Mr Haiveta, backed by other MPs, said that he should have had the courtesy to inform the Government. Mr Haiveta said this should been so given a “report that’s so damning and so untrue”.
Prime Minister Sir Michael Somare said that he had been “shamed” by the article.. “Dispela kain talk em in putim yumi daun, daun, daun tru (This kind of talk puts us down, down, down completely),” Sir Michael said in Tok Pisin. He said PNG enjoyed a good relationship with Australia and reports like this affected Australian public perceptions and fuelled thoughts “that Papua New Guineans are not capable of running the institutions that are left behind”. “That’s utter rubbish. Papua New Guineans can run them and run them better,” he said. On references to “chaos”, Sir Michael said, “What chaos? What rubbish is Mike Manning writing about?”
MPs yelled, “Put him (Mr Manning) on the plane tomorrow.”
Sir Michael went on to say that if people can’t stand PNG like Mr Manning and NPF managing director Rod Mitchell, they should pack up and leave. He said Mr Mitchell was included because he described politicians as corrupt, and that he would never raise children in PNG. He called for a referral to the parliamentary privileges committee with a reminder to the committee members that they have strong powers to be able to jail offenders. Those jailed by the privileges committee do not have appeal options, he said. Fisheries Minister Andrew Baing suggested a diplomatic note to Australia conveying PNG’s displeasure and supported the call for referral to the privileges committee.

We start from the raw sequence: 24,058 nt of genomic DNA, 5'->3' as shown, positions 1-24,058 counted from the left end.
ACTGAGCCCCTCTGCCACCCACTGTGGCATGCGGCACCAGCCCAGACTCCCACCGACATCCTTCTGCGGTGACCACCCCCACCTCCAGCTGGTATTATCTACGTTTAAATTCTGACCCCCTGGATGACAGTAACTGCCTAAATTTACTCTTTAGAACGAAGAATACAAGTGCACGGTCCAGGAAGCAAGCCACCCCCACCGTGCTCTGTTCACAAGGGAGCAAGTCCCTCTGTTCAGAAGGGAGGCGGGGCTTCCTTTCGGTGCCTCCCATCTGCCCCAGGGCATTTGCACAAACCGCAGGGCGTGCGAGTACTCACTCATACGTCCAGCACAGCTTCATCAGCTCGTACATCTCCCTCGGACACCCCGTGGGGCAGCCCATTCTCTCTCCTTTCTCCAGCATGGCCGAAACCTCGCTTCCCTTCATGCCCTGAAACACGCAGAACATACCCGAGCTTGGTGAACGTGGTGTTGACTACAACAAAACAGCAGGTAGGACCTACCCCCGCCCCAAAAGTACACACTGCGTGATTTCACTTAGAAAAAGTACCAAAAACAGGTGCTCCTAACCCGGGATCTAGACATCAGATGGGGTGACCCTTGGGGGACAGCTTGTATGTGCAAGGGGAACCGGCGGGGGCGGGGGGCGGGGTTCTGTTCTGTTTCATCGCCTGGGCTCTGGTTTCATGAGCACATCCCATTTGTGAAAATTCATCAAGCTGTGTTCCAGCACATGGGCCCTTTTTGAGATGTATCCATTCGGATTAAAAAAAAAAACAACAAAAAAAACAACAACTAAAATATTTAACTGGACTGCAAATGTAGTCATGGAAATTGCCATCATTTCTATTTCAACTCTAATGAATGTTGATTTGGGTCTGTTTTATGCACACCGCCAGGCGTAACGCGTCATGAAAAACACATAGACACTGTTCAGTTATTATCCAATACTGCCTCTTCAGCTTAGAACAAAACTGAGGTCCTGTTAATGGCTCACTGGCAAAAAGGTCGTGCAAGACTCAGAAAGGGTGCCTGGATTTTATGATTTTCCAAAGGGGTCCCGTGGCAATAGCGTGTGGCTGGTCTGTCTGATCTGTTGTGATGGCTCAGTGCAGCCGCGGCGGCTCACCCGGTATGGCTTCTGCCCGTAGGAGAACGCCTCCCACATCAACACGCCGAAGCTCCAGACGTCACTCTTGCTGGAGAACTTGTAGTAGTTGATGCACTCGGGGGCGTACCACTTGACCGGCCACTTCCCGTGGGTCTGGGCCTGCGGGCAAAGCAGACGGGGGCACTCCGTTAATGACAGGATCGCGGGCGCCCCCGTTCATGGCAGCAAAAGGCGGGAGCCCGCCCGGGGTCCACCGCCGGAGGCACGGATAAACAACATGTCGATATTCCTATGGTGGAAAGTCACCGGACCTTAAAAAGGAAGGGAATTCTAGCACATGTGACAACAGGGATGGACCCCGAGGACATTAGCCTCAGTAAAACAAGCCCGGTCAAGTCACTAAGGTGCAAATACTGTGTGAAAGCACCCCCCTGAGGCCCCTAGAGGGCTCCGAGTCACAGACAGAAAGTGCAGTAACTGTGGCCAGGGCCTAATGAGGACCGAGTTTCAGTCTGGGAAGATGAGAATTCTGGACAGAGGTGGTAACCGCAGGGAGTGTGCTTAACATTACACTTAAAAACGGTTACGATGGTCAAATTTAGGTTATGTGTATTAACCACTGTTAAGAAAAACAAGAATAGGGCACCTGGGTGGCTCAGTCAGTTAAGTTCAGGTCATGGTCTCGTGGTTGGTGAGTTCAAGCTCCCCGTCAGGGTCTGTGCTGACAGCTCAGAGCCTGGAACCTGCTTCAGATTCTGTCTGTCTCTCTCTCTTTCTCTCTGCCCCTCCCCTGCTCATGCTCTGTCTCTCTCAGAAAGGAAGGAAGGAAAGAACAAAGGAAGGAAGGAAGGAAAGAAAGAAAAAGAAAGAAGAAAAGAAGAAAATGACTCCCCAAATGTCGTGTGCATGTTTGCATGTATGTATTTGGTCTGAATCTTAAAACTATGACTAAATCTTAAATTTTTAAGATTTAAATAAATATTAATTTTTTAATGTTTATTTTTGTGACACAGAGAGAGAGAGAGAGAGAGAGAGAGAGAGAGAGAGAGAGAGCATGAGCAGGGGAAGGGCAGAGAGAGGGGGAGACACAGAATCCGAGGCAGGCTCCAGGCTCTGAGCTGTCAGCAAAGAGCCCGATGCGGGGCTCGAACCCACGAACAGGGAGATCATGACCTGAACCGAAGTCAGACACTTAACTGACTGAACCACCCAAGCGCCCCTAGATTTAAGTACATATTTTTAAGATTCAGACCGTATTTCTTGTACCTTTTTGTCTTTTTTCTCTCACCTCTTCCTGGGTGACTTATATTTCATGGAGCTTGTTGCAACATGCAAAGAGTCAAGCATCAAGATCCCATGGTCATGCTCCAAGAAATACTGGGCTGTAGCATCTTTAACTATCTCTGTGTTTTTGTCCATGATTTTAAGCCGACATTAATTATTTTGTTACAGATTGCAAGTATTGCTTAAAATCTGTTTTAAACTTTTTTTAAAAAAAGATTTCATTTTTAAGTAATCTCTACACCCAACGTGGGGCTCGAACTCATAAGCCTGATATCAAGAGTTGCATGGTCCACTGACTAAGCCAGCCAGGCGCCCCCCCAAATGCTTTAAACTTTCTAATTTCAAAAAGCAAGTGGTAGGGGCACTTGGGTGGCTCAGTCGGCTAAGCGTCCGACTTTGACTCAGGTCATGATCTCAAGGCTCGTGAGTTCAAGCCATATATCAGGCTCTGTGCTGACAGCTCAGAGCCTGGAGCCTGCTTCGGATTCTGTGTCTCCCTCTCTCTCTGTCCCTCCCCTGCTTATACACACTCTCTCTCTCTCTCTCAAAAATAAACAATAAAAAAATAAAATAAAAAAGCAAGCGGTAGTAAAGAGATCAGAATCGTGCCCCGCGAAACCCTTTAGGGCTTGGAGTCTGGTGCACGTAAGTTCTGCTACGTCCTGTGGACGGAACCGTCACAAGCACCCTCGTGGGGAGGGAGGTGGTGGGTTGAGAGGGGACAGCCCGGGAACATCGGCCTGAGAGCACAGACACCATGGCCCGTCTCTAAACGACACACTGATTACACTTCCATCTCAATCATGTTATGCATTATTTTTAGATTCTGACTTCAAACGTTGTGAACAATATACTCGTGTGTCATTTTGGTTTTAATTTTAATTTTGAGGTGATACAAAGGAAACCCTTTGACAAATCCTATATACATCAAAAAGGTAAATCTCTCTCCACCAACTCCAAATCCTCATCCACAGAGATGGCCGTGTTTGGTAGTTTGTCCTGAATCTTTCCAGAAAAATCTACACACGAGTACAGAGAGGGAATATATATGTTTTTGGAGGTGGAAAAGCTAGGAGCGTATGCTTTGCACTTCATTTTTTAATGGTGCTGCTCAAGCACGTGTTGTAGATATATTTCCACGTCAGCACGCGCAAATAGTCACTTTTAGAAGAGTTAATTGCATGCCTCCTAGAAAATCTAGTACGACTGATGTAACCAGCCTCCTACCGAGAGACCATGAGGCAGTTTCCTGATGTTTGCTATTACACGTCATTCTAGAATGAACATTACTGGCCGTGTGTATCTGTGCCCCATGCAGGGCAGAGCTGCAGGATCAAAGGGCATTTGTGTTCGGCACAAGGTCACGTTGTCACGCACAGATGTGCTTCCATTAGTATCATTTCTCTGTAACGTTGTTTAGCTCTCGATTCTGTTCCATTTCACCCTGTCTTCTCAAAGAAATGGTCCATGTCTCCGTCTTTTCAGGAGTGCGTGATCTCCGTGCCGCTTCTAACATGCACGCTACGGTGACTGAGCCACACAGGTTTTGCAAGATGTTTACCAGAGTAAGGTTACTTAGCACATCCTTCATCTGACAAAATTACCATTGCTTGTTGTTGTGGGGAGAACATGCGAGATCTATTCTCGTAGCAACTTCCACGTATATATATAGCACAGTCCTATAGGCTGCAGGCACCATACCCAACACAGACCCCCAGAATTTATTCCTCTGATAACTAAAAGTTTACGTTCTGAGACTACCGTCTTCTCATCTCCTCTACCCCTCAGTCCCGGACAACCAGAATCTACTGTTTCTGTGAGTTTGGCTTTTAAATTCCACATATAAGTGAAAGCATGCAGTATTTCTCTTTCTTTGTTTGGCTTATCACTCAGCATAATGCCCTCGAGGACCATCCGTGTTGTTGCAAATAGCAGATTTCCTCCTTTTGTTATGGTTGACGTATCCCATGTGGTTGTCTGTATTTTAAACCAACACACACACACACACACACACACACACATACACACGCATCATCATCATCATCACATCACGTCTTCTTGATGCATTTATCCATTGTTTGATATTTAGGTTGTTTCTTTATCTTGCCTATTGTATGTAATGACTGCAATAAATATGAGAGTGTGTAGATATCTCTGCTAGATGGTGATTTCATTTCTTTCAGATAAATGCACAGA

THE Somare-Marat government on Friday dished out a stern warning to public servants, foreign investors and selfish consultants to be positive about Papua New Guinea or face dire consequences. Deputy Prime Minister Dr Allan Marat, who also oversees the Trade and Industry portfolio, highlighted a negative trend of thinking while closing the National Development Forum held over two days in Port Moresby. “Think nationally, think people and think national interest. For overseas purposes talk up the country, talk up the economy, talk up the kina, maintain honour and reputation to attract foreign investors,” he said. Homing in on genuine partnership and attitudes, Dr Marat said: “Let me sound out a warning to those people, citizens, residents, visitors, politicians, public servants and consultants alike — either in this room or outside — who are not genuine by their utterances, actions, deeds or insinuations towards this country and its people. “If we are politicians, we know we are not genuinely representing and working in the interest of the local and national electorates. “If you are a public servant that designs or tailors your advice to suit yourself, or a foreign element, get out. If you are an investor looking for a quick profit, through whatever means, without respecting PNG’s sovereignty, law and people — take your money elsewhere. “If you are a consultant or a naturalised citizen, hell bent on using our people, system, government and laws to your sole advantage, terminate your consultancy and/or surrender your citizenship. “For all the cases stated here, if you apply what I have said upon yourself and it applies to you or hurts you, please rethink now. Because if you don’t, we, the Government, will have to ask you to leave what you are doing or leave Papua New Guinea. “To carry out and implement Government’s strategy and policies, as identified in this National Development Forum, our attitude towards everything we say and do for the Independent State of PNG, must always remain positive and willing to serve, sacrifice and deliver. To do otherwise would be obstacles or impediments.” Last week’s forum — the Somare-Marat government’s first — was aimed at “removing obstacles for a successful export-driven economic-recovery strategy”. The forum had affirmed obstacles previously identified that affected service delivery. These include poor governance, (corruption and instability); poor personnel management systems and processes; an unaffordable and unbalanced public sector; poor financial management practices and systems; cumbersome and ineffective inter-governmental financial arrangements; deteriorating infrastructure; law and order problems; lack of accountability for performance; inadequate response to HIV/AIDS; poor budgeting and planning, and limited capacity in local district level governments. Dr Marat urged participants, especially public servants, to deal with the obstacles.